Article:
Dessert is thawed local organic wild blueberries sourced by Hope’s Edge and raspberries from my garden,  and a drizzle of local real maple syrup.  Just put berries in a bowl, drizzle over the maple syrup and let the bowl sit on the counter until thawed–about an hour.

It’s dead easy, this soup.  And as it cooks fast, I don’t have to worry about histamine levels.

First put the noodles in cold water in a large bowl to soften, which will take at least 20 minutes.  Read package directions, as some rice noodles soften in hot water.

Cut up the chicken into bite sized pieces.  Put some water (about 3 inches deep) in a wide pan and start heating it.  You don’t want too much water as it will water down everything.

Throw in the chicken.  Throw in the veggies.  You might have to skim the top of the soup at this point.  Add salt or soy sauce.  Add any herbs you want.  When the veggies are close to soft, drain and noodles and add them to the broth.  Cook until the noodles are soft and white–about 3 to 5 minutes.

Scoop ingredients into a large bowl.  Tongs help with the noodles and a big ladle helps with the goodies and the broth.

Let the rest of the soup cool thoroughly and refrigerate.  Heat leftovers gently as the noodles will start breaking apart easily now.

ENJOY!

Written by louisaenright

December 22, 2017 at 12:27 pm

Turkey Tracks: Sunday Night Dinner

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Turkey Tracks:  December 18, 2017

Sunday Night Dinner

Some of you know that I grew some Blue Hubbard squashes this summer.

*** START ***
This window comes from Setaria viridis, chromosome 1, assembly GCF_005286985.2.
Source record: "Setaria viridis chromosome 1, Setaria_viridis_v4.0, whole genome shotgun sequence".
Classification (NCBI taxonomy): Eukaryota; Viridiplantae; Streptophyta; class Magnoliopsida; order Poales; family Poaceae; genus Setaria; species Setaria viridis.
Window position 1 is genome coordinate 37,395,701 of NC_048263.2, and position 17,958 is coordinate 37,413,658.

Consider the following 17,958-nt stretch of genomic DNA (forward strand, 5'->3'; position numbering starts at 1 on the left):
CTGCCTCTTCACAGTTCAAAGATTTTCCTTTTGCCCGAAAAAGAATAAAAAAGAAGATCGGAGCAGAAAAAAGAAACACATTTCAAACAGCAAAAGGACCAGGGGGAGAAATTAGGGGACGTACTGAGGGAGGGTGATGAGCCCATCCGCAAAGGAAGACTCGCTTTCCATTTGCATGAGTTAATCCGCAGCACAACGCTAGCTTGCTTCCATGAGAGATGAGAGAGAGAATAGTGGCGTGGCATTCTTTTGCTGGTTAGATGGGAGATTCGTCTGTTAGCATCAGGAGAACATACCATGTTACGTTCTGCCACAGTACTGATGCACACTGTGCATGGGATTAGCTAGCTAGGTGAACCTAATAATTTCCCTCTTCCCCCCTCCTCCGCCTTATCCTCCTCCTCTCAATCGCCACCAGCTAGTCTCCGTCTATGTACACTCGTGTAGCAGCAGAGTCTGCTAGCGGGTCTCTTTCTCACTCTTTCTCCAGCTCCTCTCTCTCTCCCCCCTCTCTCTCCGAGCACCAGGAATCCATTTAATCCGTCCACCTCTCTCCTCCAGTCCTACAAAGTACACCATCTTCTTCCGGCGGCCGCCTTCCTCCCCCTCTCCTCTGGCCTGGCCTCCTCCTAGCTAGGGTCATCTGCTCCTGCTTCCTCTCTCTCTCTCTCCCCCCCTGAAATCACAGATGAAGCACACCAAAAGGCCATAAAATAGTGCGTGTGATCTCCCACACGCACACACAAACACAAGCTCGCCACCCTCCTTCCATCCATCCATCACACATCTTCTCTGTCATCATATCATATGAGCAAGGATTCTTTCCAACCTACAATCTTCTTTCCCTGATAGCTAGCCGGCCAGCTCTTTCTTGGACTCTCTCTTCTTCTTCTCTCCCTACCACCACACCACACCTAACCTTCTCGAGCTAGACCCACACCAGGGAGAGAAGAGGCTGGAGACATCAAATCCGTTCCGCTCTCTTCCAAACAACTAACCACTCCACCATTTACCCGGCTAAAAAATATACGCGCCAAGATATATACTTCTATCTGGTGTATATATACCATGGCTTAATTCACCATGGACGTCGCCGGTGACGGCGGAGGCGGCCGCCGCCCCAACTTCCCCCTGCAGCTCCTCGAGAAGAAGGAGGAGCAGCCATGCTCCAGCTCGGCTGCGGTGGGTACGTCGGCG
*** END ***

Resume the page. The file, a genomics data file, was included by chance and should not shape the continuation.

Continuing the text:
It was a riot.  The vines went EVERYWHERE.

Remember this picture from an earlier post?

I stored them in the garage until it go too cold.  Squashes don’t like cold. Then they came inside to wait to be cooked.  I think there is something that happens if you let the hearty winter squashes “sugar off” a bit.   Remember that Delicata’s, though, need to be eaten more quickly.  They don’t keep as well.

I really love the New England winter squashes.  I didn’t grow up with any of them because we lived in the south, for the most part, and these winter squashes really need a New England summer to develop their distinct flavors.  One of my favorites is this Blue Hubbard squash.  It’s delicious!!!  And a great keeper.  And you can get a lot of squash meat for the freezer from one of these BIG squashes if you halve them and roast them and scoop out the flesh and freeze it.  I love it mixed with cream, maple syrup, fall spices, and mixed with a blender until smooth.  A tiny bit of work gives you an asset to pull from your freezer–just thaw and mix in the other goodies.

Because of the summer drought, some of my squash did not get that big.  Were they still good I wondered?  And could I roast the flesh?  The answer, after last night’s Sunday dinner, is YES and YES!